Mental Health and How to Deal with Stress
Hey girls hey! Have you ever reflected on how you deal with stress, negative thoughts, or sad situations? What about how your friends have dealt with loss, stress, or mental issues? Have you ever listened to your favorite artist’s songs and heard the pain in their voices or felt the loss in their lyrics?
Some of us may be aware that these artists channel their pain and weakness into their music as a release; as Demi Lovato does in her song, “Sober”. The song expresses Demi’s remorse for disappointing her fans and relapsing after being sober for six years. In late July, reports erupted concerning Lovato’s apparent overdose during her summer tour. Over the years, Lovato has been very vocal about her struggles with an addiction to cocaine and alcohol. In 2010, she sought professional help and entered rehab. Lovato says she took her sobriety one day at a time, focusing on her physical health as well as her mental health. After news broke about Lovato’s overdose, her fans took to the internet with the hashtag, #HowDemiHasHelpedMe.
As music is a healing mechanism for artists, it can also help individuals that are dealing with similar situations. Personally, it lets me know that I am not alone in my battle, my heartbreak, my confusion, etc.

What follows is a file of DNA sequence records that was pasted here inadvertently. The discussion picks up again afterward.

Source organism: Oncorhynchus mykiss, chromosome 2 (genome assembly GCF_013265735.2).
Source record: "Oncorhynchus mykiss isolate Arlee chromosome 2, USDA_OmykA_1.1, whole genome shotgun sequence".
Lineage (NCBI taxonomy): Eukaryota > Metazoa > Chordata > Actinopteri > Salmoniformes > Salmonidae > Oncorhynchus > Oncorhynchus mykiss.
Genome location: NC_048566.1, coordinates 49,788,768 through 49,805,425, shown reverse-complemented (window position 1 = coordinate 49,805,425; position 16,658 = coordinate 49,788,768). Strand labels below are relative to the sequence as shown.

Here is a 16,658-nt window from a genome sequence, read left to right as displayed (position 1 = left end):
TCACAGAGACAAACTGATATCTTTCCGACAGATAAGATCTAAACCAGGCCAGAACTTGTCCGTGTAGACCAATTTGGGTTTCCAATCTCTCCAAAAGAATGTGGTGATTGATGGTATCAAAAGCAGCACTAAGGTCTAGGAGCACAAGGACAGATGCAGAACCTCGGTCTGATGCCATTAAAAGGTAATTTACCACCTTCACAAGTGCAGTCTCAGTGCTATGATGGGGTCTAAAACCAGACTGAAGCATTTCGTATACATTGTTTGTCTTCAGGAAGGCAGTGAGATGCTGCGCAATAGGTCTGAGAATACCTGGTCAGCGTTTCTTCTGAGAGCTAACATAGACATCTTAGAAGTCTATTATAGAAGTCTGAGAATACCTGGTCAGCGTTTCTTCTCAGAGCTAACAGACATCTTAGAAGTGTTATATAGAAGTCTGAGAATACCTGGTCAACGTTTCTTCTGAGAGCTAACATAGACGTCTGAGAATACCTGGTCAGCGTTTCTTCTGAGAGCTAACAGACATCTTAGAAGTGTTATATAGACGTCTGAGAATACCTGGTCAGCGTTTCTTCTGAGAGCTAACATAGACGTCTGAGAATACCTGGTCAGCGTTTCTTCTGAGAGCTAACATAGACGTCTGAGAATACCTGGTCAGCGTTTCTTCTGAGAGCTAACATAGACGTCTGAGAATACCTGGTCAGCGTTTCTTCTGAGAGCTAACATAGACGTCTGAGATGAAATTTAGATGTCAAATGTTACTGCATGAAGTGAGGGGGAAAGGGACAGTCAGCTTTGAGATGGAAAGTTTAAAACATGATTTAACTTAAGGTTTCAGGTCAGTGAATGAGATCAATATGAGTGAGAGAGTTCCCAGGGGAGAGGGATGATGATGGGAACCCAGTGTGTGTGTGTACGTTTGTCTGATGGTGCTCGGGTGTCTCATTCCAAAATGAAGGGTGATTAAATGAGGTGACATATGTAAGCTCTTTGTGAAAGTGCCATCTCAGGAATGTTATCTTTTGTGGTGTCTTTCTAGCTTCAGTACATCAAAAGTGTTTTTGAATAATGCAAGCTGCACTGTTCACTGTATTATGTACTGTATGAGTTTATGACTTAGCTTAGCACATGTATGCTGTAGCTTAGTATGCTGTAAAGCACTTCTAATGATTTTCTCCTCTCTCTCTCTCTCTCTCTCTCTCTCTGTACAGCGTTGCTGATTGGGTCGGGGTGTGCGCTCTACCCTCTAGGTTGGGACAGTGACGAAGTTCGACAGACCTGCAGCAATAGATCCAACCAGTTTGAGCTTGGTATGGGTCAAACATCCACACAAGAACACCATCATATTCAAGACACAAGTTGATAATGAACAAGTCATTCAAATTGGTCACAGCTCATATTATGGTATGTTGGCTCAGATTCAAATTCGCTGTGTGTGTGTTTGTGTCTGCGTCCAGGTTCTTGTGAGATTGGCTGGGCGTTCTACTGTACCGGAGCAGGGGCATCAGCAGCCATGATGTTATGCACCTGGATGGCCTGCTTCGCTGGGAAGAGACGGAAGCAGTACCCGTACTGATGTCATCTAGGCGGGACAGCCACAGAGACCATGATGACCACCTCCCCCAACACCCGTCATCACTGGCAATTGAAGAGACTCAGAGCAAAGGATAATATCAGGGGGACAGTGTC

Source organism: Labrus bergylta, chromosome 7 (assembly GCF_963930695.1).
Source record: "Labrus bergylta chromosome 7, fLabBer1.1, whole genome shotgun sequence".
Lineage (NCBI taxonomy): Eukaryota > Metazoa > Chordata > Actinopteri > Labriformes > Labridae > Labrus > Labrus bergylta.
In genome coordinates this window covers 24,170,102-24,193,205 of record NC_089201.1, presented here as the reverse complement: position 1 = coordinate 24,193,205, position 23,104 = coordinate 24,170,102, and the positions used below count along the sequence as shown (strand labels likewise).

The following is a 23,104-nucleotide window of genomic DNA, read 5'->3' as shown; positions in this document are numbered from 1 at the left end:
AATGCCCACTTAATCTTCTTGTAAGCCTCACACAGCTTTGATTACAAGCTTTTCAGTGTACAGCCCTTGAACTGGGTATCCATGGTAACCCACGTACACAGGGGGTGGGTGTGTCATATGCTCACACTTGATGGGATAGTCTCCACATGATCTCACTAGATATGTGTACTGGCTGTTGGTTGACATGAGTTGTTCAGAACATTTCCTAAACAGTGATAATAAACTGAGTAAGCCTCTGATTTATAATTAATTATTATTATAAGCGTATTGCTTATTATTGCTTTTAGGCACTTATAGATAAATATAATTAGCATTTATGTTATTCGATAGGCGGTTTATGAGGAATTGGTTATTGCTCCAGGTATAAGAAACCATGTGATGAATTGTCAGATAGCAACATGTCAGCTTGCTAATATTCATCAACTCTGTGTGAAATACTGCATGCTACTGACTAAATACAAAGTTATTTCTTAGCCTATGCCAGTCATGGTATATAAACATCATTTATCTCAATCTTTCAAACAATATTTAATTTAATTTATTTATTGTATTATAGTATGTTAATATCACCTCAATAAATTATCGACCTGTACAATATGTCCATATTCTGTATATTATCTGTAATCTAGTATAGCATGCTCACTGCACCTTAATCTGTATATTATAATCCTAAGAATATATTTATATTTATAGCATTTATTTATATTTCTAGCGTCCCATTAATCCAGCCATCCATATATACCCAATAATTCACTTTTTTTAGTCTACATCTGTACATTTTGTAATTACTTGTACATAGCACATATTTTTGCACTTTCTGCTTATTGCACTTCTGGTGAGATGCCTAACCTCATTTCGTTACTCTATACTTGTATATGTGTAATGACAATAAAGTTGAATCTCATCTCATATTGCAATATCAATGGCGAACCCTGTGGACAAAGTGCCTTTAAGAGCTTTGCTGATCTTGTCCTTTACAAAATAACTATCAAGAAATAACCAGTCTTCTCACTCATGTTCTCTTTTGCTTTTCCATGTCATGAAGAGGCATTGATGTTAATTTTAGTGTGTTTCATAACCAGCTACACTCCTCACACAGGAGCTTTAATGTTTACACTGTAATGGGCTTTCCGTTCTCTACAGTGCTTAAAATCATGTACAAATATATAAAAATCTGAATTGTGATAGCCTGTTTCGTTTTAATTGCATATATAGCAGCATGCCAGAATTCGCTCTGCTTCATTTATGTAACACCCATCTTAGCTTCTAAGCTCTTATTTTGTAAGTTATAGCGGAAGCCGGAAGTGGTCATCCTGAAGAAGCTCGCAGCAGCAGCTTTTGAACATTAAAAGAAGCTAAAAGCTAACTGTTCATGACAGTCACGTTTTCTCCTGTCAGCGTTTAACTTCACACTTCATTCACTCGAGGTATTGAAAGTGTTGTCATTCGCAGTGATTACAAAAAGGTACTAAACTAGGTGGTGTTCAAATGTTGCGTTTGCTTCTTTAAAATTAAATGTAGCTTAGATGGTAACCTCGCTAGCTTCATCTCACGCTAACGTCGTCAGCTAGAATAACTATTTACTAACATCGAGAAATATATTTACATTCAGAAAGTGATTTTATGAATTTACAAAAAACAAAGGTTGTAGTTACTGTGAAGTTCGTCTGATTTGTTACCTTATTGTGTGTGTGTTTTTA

I have found myself questioning the state of my mental health at times, which makes me wonder what I can do to improve my mental health and deal with stress. Of course I research tips, but I have yet to put any of these things into practice because I am so consumed with work and school. Sadly, these are my only outlets, but I know I need to add a more viable outlet to relieve stress and mental instability.
Some of us have friends and family members we can vent to, but not all listening ears are trustworthy ones, and often times we don’t get the feedback we are looking for. So, what are some ways you can vent, relieve stress, and make sure your mental health is in check? Let’s take a look at some tips offered by www.nami.org, the National Alliance on Mental Illness:
• Accept your needs. Recognize what your triggers are.
• Manage your time. Prioritize activities that can help you use your time well.
• Practice relaxation. Personally, I find comfort in listening to Zen music. There are various types of Zen music to choose from. For example, when my students are rowdy or excited, I turn on “Zen music for relaxation”. Or if I am studying or my studetns are working, I turn on “Zen music for concentration”.
• Exercise daily. I have often heard that channeling anger and stress into simply walking a mile or two, swimming, or some sort of physical activity helps relieve those things that are attacking your healthy state of mind.
• Set aside time for yourself. When my best friend went through a horrifying break-up, she would often go out by herself and think. She went to the park, the movies, and sometimes treated herself to dinner…alone. Sometimes we need to disconnect from the world and reflect on ourselves.
• Eat well.
• Get enough sleep.
• Talk to someone.
Mental health has become one of the most common discussions in today’s conversations. It is the most important thing we must have complete control over. If the following steps don’t seem to be working for you, call the NAMI Helpline at 800-950-NAMI or email email@example.com. You can also text “NAMI” to 741741.